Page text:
Is government going with the global turn inwards or is it looking out for local manufacturers as Africa opens up for free trade?
South Africa is heading towards “autarky”, a much greater self-sufficiency that includes trade protectionism, in its economic policies.
The government began bringing the economy “closer to home” before the Covid-19 crisis but seems to be accelerating the move since then. That’s the view at least of some of the country’s trading partners. They worry about a push to contract manufacturing value chains down to the region or to Africa; to localise much more manufacturing and to give the state greater control of the economy.
This would run counter to globalisation and free trade and thereby deny foreign manufacturers and suppliers beyond Africa a chunk of their share in the SA economy.
Western diplomats discern signs of these tendencies in recent policy pronouncements by the ANC and by the government, particularly Ebrahim Patel, minister of trade, industry and competition.
Other Western diplomats are less worried because they believe so far SA is merely doing what most of the world is doing: reducing its dependency on imports.
The policy orientation that is worrying diplomats is clear in the ANC’s discussion document, “Reconstruction, Growth and Transformation: Building a New, Inclusive Economy”. This was prepared in June by the ruling party’s Economic Transformation Committee in response to the Covid-19 crisis.
Like the left elsewhere in the world, the ANC believes the crisis has exposed the limitations of global capitalism, has tilted the “balance of forces” – which the ANC always obsesses about – between the public and private sector in favour of the public side and has “legitimised a greater and more active role of the state in guiding the economy”.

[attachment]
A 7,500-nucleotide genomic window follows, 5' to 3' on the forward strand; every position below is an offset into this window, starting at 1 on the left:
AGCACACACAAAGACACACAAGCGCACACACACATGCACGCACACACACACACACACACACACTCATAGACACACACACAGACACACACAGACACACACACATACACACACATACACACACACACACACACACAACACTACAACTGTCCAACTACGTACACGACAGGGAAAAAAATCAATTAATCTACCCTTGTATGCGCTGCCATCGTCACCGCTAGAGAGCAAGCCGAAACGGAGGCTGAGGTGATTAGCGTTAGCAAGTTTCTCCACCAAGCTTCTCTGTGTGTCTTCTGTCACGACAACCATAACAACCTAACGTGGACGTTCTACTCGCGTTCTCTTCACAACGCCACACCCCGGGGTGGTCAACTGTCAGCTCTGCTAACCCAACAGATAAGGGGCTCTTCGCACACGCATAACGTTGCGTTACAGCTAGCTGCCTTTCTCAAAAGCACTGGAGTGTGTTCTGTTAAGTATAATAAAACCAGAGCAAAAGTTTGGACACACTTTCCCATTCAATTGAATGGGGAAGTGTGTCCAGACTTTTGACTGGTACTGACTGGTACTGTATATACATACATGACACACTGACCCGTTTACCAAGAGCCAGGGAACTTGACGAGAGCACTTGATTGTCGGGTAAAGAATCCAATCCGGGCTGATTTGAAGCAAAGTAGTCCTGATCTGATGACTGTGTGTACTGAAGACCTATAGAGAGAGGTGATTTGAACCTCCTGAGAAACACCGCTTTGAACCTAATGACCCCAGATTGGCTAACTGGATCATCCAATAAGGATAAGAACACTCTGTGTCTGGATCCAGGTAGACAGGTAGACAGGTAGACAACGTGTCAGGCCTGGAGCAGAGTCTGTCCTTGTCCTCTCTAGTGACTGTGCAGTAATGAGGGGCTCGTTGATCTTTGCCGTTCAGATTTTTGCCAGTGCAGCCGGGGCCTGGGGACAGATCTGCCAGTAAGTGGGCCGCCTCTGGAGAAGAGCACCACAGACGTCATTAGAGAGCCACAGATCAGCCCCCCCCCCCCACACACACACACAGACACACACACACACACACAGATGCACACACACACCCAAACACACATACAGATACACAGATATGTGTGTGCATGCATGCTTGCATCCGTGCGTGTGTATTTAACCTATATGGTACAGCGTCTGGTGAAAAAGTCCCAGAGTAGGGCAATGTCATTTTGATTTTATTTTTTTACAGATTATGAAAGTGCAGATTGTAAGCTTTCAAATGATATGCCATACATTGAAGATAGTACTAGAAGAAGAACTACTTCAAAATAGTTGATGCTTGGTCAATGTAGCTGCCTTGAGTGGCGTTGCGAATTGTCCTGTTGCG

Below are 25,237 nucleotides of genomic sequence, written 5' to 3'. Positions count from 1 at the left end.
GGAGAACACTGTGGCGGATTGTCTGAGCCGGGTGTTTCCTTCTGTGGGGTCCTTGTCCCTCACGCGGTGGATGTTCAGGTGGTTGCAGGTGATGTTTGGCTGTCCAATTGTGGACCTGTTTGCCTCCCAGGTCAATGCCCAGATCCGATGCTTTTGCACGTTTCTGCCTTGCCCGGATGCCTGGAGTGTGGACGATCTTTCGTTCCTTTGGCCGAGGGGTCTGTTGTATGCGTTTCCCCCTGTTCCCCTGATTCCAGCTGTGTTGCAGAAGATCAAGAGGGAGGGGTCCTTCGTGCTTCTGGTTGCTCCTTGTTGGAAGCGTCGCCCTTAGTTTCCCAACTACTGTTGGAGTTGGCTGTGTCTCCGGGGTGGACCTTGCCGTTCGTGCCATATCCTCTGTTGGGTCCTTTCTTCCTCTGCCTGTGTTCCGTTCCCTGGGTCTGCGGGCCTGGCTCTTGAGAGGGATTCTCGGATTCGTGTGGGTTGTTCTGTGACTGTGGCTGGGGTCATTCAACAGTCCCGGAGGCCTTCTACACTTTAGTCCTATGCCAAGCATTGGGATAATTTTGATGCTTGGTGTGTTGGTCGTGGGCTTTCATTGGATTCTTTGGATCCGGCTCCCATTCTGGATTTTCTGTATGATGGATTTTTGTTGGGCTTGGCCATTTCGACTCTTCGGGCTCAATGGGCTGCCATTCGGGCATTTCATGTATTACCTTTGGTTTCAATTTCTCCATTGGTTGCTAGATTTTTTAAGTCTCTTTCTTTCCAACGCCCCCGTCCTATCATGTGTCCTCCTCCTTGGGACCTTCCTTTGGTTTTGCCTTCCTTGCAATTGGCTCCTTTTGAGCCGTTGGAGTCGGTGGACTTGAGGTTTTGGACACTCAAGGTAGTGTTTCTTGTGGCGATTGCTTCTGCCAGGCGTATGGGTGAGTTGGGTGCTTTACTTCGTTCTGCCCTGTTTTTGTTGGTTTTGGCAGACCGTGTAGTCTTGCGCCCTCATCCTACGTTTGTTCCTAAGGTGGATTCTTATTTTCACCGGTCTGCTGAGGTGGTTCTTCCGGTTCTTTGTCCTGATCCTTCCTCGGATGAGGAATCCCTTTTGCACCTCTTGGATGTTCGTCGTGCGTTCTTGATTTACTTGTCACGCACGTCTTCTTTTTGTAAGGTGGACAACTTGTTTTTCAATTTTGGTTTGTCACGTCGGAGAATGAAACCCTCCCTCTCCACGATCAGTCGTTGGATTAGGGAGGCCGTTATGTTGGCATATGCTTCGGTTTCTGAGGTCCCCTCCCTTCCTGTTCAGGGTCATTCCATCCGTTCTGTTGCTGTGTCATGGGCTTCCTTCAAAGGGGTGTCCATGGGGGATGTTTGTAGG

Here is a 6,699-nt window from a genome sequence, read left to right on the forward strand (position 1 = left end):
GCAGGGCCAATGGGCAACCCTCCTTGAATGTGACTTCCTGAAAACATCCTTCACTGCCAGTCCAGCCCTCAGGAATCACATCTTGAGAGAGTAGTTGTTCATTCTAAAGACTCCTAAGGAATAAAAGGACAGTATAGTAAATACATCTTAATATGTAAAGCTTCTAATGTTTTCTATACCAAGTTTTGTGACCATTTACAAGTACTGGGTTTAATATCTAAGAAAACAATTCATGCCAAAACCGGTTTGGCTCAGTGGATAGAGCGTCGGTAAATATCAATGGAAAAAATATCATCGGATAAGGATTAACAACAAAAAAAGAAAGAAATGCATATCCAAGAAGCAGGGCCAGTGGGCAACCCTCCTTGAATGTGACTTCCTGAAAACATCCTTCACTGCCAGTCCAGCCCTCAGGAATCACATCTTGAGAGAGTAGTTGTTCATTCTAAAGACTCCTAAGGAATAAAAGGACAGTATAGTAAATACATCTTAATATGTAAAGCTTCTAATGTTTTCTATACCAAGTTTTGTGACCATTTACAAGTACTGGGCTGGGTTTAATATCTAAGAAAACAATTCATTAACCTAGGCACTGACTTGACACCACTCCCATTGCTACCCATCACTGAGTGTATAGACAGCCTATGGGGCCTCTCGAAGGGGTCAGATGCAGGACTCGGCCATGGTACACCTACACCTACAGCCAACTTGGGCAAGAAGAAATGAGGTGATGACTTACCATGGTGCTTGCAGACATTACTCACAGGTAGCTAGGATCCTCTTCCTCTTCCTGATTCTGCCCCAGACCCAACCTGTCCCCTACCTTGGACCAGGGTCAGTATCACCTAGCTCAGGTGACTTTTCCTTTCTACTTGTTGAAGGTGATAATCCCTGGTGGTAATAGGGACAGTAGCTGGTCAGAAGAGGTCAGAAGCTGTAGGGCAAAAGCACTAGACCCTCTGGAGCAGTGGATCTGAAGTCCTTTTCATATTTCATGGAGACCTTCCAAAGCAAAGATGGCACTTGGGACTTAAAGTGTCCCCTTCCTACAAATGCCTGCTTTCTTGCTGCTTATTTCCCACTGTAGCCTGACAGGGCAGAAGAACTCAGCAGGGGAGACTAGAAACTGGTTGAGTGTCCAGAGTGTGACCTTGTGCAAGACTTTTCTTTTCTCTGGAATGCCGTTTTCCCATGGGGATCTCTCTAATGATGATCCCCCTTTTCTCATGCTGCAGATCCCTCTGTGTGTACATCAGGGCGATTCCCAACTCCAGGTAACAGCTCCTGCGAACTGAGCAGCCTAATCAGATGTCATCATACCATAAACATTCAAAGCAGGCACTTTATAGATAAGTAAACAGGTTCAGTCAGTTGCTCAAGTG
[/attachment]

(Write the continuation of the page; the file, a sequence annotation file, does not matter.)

“As the world economy enters recession and global trade slows, this has opened up avenues for greater regional integration, trade and investment. Equally, as many economies are forced to look inward, this presents opportunities to rebuild local industry, strengthen local manufacturing and drive import substitution," the document states.
This excessive reliance on imports has been
revealed by the Covid-19 crisis since most of the medical
equipment and personal
protective equipment has had to
The slowing of global economic growth caused by the pandemic is reducing imports of consumer goods, and capital and intermediate products.
“These developments present an opportunity for SA to look inward by strengthening the agenda for localisation, in particular local manufacturing and local procurement,” the ANC document says. By “localisation” it includes greater integration of SA manufactured products within the Southern African Development Community and continental value chains, especially through the African Continental Free Trade Agreement (AfCFTA), which was due to start operating on 1 July this year but was postponed until 1 January 2021 because of the Covid-19 crisis.
A “massive programme of localisation should prioritise key industries such as agro-processing; healthcare; consumer goods; household hardware products; capital goods, especially for infrastructure projects, mining, agriculture, renewable energy, the green economy and digital infrastructure; construction material, and transport equipment”, and “state procurement should shift decisively to local procurement”, the ANC advocates.
Patel’s development of “master plans” in some of these areas, well before Covid-19 struck, is also worrying some diplomats. In his speech in the State of the Nation debate in February, Patel focused particularly on the master plans for the clothing and textiles industry as well as the poultry sector.